Please consider contributing to "Arachtober" on Flickr, or find another way to dedicate some time to sharing your spider observations, questions, or images. There are many groups on Facebook devoted to spiders and their identification, for example; and presumably, the same applies to Instagram. There is much you can contribute to our collective knowledge by doing so. Thank you.

Tuesday, September 26, 2017

Grasshopper or Locust?

A person on a Facebook insect identification group recently asked a very good question about the difference between a grasshopper and a locust. You would think it is pretty straightforward, but not so fast.

The American Bird Grasshopper, Schistocerca americana, is related to some grasshopper species in Europe and Africa that can become locusts; and it sometimes migrates beyond its usual geographic range in the U.S.

Most of us think of locusts in the context of Biblical plagues in Africa and parts of Europe, in ancient times. Such plagues still happen, and they are almost apocalyptic in their destructiveness. They even occur in North America on occasion, as well as other parts of the world, so there must be more than one species of locust, right? Yes, and no.

Two-striped Grasshopper, Melanoplus bivittatus, has been overwhelmingly abundant in recent years along the Colorado Front Range

Locusts are not a species of grasshopper, they are the result of overcrowding in the nymph stage of many kinds of grasshoppers. Under favorable conditions, there is an extraordinary survival rate of young grasshoppers, which are called nymphs. When they are literally so abundant and concentrated that they are rubbing elbows (well, "knees" is probably a more appropriate term), this friction causes them to detour from their normal route of metamorphosis.

Instead of maturing into the usual grasshopper, the adult stage features longer wings and other body modifications that permit them to fly greater distances, remain airborne for longer periods, and to undertake these migrations from one food source to the next over long distances. They also may be aided by winds ahead of storm fronts.

The Clear-winged Grasshopper, Camnula pellucida, is prone to population outbreaks in the American West

This is something of a simplification of the physiology of locusts versus normal grasshoppers, but a surprising number of species have the potential to morph into locusts when conditions are right. Then they overwhelm the landscape, defoliating every plant in their path.

Locust swarms will devour plants they would not normally eat. I recall a presentation about a locust epidemic in Oregon where the scientist showed slides of juniper trees (yes, juniper trees) that had been reduced to skeletons by grasshopper swarms. The locusts have even been known to eat garments on clotheslines. Grasshoppers are also omnivores, and will not hesitate to eat dead members of their own species, or gnaw on injured or even healthy ones. It is late in grasshopper season here now in Colorado, and I regularly see grasshoppers with wings reduced to stubs thanks to hungry comrades.

A victim of the grasshopper-killing fungus Entomophaga grylli

Fortunately, for us at least, grasshoppers face many mortality factors. While it has been a banner year for grasshoppers this year along the Colorado Front Range, huge numbers have succumbed to the entomopathic fungus Entomophaga grylli. The insidious fungus grows inside the insect, eventually commandeering its brain and forcing it to behave abnormally. The grasshopper, through no will of its own, climbs to the top of a tall weed, assumes a death grip embracing the stem, and dies. The fungal spores then erupt and rain down on healthy grasshoppers below to begin the cycle again. The spores may even decapitate the dead grasshopper as they exit.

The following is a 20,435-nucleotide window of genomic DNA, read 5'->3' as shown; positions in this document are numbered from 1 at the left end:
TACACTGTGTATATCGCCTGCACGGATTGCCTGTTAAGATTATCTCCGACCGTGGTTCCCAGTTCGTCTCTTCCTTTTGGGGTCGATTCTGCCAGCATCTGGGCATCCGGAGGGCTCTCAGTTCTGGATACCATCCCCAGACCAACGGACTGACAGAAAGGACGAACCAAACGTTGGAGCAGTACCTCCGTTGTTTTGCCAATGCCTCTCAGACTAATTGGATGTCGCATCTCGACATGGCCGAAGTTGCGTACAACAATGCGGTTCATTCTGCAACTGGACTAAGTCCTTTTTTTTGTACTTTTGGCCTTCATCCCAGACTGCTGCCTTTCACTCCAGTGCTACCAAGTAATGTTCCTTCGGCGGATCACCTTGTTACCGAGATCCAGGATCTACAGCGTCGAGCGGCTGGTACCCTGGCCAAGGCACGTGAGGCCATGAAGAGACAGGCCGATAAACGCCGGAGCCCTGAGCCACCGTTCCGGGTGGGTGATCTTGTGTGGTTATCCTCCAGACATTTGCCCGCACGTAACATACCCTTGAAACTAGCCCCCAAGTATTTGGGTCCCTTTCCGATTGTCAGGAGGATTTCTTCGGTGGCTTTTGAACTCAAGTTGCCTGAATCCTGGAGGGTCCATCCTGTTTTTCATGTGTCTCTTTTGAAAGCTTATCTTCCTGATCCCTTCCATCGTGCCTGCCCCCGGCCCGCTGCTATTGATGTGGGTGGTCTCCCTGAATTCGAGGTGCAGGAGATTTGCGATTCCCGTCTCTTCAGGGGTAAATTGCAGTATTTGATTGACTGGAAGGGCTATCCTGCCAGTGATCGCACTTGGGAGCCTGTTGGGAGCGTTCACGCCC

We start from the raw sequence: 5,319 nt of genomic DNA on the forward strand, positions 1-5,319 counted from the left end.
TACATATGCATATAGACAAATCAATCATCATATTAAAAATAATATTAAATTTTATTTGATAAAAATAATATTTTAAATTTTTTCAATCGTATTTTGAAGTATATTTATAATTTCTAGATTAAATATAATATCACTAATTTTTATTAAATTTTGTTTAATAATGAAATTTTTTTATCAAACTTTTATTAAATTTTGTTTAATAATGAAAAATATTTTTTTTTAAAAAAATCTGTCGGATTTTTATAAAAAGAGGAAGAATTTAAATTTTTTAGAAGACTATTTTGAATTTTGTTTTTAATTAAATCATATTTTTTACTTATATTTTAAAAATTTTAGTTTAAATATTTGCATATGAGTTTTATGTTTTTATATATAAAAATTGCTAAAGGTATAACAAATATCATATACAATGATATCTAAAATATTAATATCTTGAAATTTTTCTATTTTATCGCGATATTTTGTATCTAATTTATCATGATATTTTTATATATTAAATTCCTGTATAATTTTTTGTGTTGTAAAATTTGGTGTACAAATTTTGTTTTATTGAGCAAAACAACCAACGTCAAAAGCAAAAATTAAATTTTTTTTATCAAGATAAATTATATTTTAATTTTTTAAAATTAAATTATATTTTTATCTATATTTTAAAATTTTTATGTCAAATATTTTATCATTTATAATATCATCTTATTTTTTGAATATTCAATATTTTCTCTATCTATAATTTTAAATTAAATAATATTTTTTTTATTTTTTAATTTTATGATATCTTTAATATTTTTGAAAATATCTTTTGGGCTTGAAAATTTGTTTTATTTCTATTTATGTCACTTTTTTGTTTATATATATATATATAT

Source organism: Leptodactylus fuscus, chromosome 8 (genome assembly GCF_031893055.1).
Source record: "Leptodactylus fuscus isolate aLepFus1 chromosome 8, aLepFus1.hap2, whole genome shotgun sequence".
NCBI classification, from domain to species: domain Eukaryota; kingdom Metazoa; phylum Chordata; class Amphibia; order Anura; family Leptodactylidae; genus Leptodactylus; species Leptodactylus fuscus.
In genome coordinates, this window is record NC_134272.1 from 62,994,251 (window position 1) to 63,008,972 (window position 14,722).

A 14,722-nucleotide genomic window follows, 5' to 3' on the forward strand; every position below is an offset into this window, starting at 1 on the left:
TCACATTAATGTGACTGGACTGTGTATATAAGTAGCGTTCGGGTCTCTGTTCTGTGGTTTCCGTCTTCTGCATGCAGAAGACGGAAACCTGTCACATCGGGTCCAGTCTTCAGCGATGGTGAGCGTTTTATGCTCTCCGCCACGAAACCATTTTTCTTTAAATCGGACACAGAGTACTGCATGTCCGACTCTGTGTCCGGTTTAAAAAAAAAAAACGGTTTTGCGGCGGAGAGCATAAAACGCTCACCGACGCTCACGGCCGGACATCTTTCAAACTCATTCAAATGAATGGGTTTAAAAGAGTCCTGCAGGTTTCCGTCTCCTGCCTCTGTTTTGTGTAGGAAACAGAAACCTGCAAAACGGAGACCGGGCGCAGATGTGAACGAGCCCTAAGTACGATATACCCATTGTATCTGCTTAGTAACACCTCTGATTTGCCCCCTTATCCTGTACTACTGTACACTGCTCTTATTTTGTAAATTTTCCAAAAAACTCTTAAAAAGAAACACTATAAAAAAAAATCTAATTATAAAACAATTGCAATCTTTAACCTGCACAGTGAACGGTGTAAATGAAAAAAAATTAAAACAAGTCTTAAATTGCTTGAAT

Grasshoppers are the chief grazers of the prairie, even more impactful than livestock, deer, pronghorn, elk, and bison. Natural rangeland can usually withstand their feeding, but ranchers obviously see them as competition and exercise chemical controls when necessary. Since grasshoppers are mostly generalist feeders (a few specialize on only certain broadleaved plants), they pose a threat to agricultural crops, too.

A specimen of the extinct Rocky Mountain Locust
© Bugguide.net

Ironically, the Rocky Mountain Locust, Melanoplus spretus, once the most abundant and devastaging insect pests ever to occur in North America, is now extinct. The book Locust, by Jeffrey A. Lockwood, chronicles the rise and dramatic fall of the species, which ultimately vanished from the U.S. landscape by the early 1900s. I will not spoil the solving of the mystery, as Lockwood's account is far more riveting than anything I could craft if I was even prone to writing historical fiction. Let us just say it is a cautionary tale.

Historical range of the Rocky Mountain Locust

We can certainly be grateful that we seldom experience such traumatic explosions of grasshoppers here on American soil, but we should be empathetic to other nations that do. Entire economies can be on the verge of collapse in the wake of such devastation.

Source: Lockwood, Jeffrey A. 2004. Locust. New York: Basic Books (A member of the Perseus Books Group). 294 pp.

Friday, September 22, 2017

A Funny Story

More content will be coming to this blog, more regularly, in October, but I wanted to share a humorous experience from our last bioblitz at Ute Valley Park in Colorado Springs. It was Saturday morning, September 16, and I'd already been up earlier than I usually am, so I will blame my assumptions on being a little tired.

I happened to spot an interesting syrphid fly, Ferdinandea sp., right in the middle of the trail. The park gets a lot of foot and mountain bike traffic, so I hurried to take pictures. My camera was not focusing well on this mostly overcast day, so I maneuvered to the side of the trail and kept trying....

Sure enough, I heard a trail runner pounding down the trail, and then stopping abruptly. I thought that was quite considerate and polite, but I hurried even faster to get a respectable image. I said "thank you for stopping" to the obliging jogger, but there was no reply. I finished shooting, and turned to continue on the trail. When I looked up, this was the "trail runner."

Naturally, when I related this story to others back at base camp, everyone had to offer their own punchlines. "But what did the buck say?" in reference to the song "The Fox" (What Does the Fox Say? "No, the buck stopped there," punned another individual. Yeah, yeah, hilarious.

I do not intend to be quite so assuming in the future, lest the next trail runner be a bobcat, mountain lion, coyote, or bear. Even our urban neighborhoods here can be dangerous to those who are not aware of their surroundings. Happy trails, folks.